This experience begins as somewhat of an afterthought.
What I’ve really been working on is an iPad app to use in my office for patient education. I’m a cardiologist, of the noninvasive type. That means I talk to patients, examine patients, diagnose patients, and treat patients. I evaluate patients with complaints that may or may not be from the heart, manage patients with heart disease, and try to prevent problems and complications as much as possible. I do stress testing and echocardiography, but not cardiac catheterizations, stents, ablations, pacemakers, or other such “invasive” procedures.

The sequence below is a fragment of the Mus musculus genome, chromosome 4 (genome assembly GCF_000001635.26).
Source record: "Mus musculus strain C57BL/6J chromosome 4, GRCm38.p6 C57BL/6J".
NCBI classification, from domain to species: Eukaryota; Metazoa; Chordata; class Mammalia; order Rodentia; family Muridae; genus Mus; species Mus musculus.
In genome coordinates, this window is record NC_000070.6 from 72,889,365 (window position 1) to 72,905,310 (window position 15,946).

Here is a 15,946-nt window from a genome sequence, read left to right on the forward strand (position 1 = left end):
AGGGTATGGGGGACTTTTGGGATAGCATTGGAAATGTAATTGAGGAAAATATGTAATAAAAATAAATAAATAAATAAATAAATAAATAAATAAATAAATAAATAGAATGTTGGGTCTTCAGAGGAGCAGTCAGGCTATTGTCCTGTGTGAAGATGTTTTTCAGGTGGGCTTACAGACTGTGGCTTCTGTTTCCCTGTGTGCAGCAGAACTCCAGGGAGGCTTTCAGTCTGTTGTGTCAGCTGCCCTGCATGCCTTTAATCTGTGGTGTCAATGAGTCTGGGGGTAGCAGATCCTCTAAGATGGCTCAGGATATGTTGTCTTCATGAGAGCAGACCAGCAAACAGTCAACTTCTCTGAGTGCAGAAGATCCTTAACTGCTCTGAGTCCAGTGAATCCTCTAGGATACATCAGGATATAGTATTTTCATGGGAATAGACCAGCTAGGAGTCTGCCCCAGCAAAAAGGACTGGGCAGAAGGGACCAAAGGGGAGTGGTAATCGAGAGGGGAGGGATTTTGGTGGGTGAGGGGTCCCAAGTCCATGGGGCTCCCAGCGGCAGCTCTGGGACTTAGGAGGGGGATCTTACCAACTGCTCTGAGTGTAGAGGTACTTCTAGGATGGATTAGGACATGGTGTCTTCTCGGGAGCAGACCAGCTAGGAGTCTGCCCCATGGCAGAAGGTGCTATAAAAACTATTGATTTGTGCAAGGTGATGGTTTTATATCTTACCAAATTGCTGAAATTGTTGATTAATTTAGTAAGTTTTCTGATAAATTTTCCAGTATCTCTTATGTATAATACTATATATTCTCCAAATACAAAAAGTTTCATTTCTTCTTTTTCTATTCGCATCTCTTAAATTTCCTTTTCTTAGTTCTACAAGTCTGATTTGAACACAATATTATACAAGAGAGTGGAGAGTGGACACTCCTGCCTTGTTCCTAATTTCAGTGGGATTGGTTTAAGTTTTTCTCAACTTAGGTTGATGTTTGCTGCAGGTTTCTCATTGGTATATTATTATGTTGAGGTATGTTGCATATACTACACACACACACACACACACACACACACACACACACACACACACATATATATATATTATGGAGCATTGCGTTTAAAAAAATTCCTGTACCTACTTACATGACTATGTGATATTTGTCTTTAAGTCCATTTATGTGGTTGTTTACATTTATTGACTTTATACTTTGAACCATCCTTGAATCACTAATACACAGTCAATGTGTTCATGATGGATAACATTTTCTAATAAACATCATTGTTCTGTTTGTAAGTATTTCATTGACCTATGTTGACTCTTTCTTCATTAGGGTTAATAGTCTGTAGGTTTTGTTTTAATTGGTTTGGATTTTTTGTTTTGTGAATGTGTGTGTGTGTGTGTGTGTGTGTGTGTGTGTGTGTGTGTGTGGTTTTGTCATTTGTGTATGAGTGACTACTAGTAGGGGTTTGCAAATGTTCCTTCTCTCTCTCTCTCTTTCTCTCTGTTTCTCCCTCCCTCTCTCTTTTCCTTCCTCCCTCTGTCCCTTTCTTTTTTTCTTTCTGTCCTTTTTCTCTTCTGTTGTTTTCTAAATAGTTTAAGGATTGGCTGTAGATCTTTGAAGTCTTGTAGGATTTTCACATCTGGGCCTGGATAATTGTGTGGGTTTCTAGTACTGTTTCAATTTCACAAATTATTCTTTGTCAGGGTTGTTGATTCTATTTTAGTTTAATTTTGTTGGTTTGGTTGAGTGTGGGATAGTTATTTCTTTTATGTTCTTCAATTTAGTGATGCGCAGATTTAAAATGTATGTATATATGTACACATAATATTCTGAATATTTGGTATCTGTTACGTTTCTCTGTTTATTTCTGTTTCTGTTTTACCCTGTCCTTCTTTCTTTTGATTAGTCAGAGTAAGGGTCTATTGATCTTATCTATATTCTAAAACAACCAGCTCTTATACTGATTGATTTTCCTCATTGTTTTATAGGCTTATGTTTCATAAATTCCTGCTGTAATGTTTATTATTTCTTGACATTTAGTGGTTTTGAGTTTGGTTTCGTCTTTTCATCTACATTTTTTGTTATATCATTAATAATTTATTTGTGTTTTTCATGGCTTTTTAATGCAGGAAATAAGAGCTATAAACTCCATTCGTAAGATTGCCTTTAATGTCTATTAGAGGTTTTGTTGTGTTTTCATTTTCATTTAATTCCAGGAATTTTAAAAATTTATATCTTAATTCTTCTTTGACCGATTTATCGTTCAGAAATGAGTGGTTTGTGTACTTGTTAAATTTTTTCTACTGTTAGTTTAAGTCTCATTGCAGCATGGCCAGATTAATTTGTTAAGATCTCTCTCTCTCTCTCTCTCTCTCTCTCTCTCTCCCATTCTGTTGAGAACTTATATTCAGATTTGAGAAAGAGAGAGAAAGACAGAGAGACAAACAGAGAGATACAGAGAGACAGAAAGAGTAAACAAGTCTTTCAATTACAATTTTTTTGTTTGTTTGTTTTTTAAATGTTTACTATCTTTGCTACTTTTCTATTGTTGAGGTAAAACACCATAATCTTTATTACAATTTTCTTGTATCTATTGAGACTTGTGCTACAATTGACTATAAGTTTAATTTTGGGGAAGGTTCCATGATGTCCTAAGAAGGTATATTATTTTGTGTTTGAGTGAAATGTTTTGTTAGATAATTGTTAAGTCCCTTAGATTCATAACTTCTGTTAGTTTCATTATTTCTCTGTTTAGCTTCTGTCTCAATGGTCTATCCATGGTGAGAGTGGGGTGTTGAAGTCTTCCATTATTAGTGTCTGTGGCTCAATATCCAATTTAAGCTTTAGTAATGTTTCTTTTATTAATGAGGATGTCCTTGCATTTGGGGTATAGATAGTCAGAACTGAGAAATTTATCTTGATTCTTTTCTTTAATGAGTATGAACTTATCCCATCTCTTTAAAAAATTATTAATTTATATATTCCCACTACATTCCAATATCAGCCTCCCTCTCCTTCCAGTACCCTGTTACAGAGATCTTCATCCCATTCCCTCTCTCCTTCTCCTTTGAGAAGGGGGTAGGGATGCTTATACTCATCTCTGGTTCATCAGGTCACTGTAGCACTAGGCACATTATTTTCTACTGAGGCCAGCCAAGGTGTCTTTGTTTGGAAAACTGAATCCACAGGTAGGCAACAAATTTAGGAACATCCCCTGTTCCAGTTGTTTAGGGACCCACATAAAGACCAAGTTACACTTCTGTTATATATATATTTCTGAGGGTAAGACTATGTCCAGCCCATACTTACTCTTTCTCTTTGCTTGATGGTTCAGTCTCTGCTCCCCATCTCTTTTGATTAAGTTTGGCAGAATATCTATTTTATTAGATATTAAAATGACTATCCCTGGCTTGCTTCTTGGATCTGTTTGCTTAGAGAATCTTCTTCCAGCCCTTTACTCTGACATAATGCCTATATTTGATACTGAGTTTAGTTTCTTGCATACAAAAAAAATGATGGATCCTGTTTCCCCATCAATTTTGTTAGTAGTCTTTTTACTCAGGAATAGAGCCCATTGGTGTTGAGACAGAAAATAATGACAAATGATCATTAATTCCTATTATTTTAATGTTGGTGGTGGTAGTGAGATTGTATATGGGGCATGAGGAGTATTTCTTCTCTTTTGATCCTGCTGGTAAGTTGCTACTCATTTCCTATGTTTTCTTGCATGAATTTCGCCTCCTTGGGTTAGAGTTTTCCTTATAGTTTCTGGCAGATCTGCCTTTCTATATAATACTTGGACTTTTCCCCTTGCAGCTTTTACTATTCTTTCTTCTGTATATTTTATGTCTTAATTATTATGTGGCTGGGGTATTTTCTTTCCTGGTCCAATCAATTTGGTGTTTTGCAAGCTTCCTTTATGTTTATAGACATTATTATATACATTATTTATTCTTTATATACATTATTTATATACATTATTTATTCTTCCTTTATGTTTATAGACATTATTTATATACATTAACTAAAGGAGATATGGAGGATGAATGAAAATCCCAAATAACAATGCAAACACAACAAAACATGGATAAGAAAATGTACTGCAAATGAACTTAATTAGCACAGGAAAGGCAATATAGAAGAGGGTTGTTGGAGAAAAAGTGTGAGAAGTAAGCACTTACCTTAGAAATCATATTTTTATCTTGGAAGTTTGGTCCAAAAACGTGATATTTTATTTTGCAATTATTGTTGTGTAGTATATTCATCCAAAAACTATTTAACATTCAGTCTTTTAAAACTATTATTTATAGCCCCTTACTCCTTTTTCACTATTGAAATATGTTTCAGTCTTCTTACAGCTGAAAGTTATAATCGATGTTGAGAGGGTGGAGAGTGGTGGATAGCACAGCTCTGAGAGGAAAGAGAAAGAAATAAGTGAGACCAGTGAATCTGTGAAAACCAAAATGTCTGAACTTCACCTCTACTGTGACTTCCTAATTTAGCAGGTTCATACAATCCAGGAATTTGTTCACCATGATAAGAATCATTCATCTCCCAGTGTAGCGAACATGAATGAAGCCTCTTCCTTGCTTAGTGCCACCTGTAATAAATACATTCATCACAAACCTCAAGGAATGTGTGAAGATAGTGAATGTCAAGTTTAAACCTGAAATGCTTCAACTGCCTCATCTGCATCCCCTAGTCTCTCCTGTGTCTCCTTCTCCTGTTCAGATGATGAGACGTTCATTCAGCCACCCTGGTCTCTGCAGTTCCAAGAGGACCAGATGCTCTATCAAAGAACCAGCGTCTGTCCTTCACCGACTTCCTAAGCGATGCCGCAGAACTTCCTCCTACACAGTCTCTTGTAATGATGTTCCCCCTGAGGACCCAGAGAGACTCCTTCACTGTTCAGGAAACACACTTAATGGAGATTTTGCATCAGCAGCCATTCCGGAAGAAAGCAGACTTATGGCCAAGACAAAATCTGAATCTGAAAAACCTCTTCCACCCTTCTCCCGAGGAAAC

I spend a lot of time talking with conscious and alert people who want to know what is wrong with them, what is the nature of their problem, and what can be done about it. Other patients act like they don’t want to know any details, and I have to convince them that more knowledge has significant physical and emotional benefits. Then, of course, there are problems with incorrect assumptions and misinformation, perhaps not really related to an individual patient’s specific situation, ideas which they may have picked up from friends or family, the internet, news outlets, or even other medical people. So, educating patients turns out to be one of the most important things I do.
Next time I’ll get into where this desire for me to do a better job with patient education has been leading.